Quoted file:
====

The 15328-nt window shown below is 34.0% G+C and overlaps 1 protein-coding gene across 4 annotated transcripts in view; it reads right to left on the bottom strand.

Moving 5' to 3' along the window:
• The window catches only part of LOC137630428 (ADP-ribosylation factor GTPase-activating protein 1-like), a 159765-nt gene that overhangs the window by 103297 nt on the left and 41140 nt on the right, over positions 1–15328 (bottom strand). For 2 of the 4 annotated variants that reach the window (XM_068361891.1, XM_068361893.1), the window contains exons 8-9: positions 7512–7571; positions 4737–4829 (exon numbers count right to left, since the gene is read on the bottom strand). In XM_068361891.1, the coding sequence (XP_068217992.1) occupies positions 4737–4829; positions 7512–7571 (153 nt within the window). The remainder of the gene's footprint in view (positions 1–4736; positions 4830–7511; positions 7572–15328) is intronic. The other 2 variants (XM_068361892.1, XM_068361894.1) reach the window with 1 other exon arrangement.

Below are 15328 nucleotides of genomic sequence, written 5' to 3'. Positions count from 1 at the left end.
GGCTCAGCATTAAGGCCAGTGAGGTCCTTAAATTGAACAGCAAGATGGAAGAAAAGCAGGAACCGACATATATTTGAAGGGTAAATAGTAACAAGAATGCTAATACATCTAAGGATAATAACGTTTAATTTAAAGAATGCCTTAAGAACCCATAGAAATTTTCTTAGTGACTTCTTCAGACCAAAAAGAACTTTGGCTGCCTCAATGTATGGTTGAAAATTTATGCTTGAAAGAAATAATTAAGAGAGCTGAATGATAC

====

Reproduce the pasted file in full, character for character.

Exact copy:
The 15328-nt window shown below is 34.0% G+C and overlaps 1 protein-coding gene across 4 annotated transcripts in view; it reads right to left on the bottom strand.

Moving 5' to 3' along the window:
• The window catches only part of LOC137630428 (ADP-ribosylation factor GTPase-activating protein 1-like), a 159765-nt gene that overhangs the window by 103297 nt on the left and 41140 nt on the right, over positions 1–15328 (bottom strand). For 2 of the 4 annotated variants that reach the window (XM_068361891.1, XM_068361893.1), the window contains exons 8-9: positions 7512–7571; positions 4737–4829 (exon numbers count right to left, since the gene is read on the bottom strand). In XM_068361891.1, the coding sequence (XP_068217992.1) occupies positions 4737–4829; positions 7512–7571 (153 nt within the window). The remainder of the gene's footprint in view (positions 1–4736; positions 4830–7511; positions 7572–15328) is intronic. The other 2 variants (XM_068361892.1, XM_068361894.1) reach the window with 1 other exon arrangement.

Below are 15328 nucleotides of genomic sequence, written 5' to 3'. Positions count from 1 at the left end.
GGCTCAGCATTAAGGCCAGTGAGGTCCTTAAATTGAACAGCAAGATGGAAGAAAAGCAGGAACCGACATATATTTGAAGGGTAAATAGTAACAAGAATGCTAATACATCTAAGGATAATAACGTTTAATTTAAAGAATGCCTTAAGAACCCATAGAAATTTTCTTAGTGACTTCTTCAGACCAAAAAGAACTTTGGCTGCCTCAATGTATGGTTGAAAATTTATGCTTGAAAGAAATAATTAAGAGAGCTGAATGATAC